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Some Troubled Firms Turned Into Top Performers in 2004

Washington investors made money on the stocks of all but three of the 20 largest companies in the region. The losers, besides US Airways, were Gannett Co. , down 7.2 percent, and Fannie Mae, down 2.3 percent.

The biggest winner among the big companies was NVR Inc., the region's largest home builder, the stock of which gained 65 percent thanks to the best housing market in history and aggressive stock buybacks.

_____Graphic_____
2004 Scorecard Public companies in Virginia, the District and Maryland, ranked by stock price total return in 2004.
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Dow Over 12 Months
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Measured by year-over-year increase in their market capitalization, the stocks that made the most money for investors were SLM Corp., or Sallie Mae, the recently privatized student loan firm whose stock value grew by $6.8 billion, and Capital One Financial Corp., the credit card company, up $5.3 billion in market value.

Boosting their stock market value by more than $3 billion were Black & Decker Corp., Harman International Industries Inc. and Marriott International Inc. Host Marriott Corp., the affiliate company that owns much of Marriott's hotel real estate, increased its market value by $1.6 billion. Between them, the Marriott companies made almost $5 billion for their shareholders last year as the lodging market regained its health.

Three out of four stocks in The Washington Post-Bloomberg regional index were up for the year. Details are shown in the accompanying chart, which also includes some companies that were too small to qualify for the index at the beginning of the year.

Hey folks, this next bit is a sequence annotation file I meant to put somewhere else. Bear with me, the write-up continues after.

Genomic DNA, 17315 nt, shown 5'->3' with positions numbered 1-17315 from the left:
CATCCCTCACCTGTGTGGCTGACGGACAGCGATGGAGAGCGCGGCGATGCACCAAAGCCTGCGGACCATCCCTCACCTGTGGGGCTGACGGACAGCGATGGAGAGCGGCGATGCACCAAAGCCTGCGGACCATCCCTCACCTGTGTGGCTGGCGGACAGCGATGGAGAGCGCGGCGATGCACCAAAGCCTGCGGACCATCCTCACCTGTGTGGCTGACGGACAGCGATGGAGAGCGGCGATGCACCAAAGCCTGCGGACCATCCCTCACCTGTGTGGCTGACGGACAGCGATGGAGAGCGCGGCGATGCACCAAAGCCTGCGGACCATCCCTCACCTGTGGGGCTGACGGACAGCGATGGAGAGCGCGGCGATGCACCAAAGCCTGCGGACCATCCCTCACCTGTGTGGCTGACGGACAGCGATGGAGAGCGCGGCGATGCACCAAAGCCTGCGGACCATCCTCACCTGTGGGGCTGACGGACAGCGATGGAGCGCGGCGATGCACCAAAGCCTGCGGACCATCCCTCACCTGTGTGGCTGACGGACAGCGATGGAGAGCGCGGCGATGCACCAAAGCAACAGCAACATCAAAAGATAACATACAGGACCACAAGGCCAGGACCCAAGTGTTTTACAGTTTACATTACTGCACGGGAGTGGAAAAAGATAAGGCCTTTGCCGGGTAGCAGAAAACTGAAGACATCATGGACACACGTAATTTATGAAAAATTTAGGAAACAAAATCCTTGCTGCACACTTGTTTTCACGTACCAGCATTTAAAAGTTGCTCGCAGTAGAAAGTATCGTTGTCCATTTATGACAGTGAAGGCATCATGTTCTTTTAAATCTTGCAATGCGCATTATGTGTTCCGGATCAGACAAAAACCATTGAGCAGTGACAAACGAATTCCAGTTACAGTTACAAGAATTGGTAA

A minimum stock price of $5 is required for inclusion in the index, which kept out Sutron Corp., a Sterling environmental monitoring company, the stock of which started the year at about 75 cents a share and ended up at $9 as large new contracts were signed -- an increase of more than 1,000 percent.

Another astronomical gainer was First Avenue Networks Inc., the Charlottesville firm that acquired what was left of Teligent Inc., a wireless network company that went under during the telecom crash. Trading at less than $3 a share at the beginning of the year, First Avenue sold more stock for $7.25 in December and by year-end was up to $14 a share.

The Post-Bloomberg regional index was up 24.8 percent for the year, far more than the familiar measures of the entire market.

The Dow Jones industrial average gained 3.2 percent last year. The Standard & Poor's 500 stock index was up 9 percent and the Nasdaq Stock Market composite index. climbed 8.6 percent.

The local index, however, isn't statistically comparable to the Dow and S&P, which are weighted to take into account the total market value of each company. Using that approach doesn't work as well for the Washington region's diverse assortment of small companies and a growing number of larger ones. In an index weighted by stock-market value, the smaller firms would be overwhelmed by giants that include Lockheed Martin Corp. and Fannie Mae.

The Post-Bloomberg index is based on a portfolio of one share of each of the public companies based in the District, Maryland and Virginia. Over the years, it too has developed distortions because a handful of local stocks trade at triple-digit prices -- Harman at $127 a share, NVR at $769 a share and The Washington Post Co. at $983 a share. All three stocks made big moves last year, with Harman up more than $50 a share, The Post Co. stock up nearly $200 a share and NVR up nearly $300 a share. Those three moved the local index a lot more than any measures of the overall market. Still, by most measures, it was not a bad year at all for local stocks.


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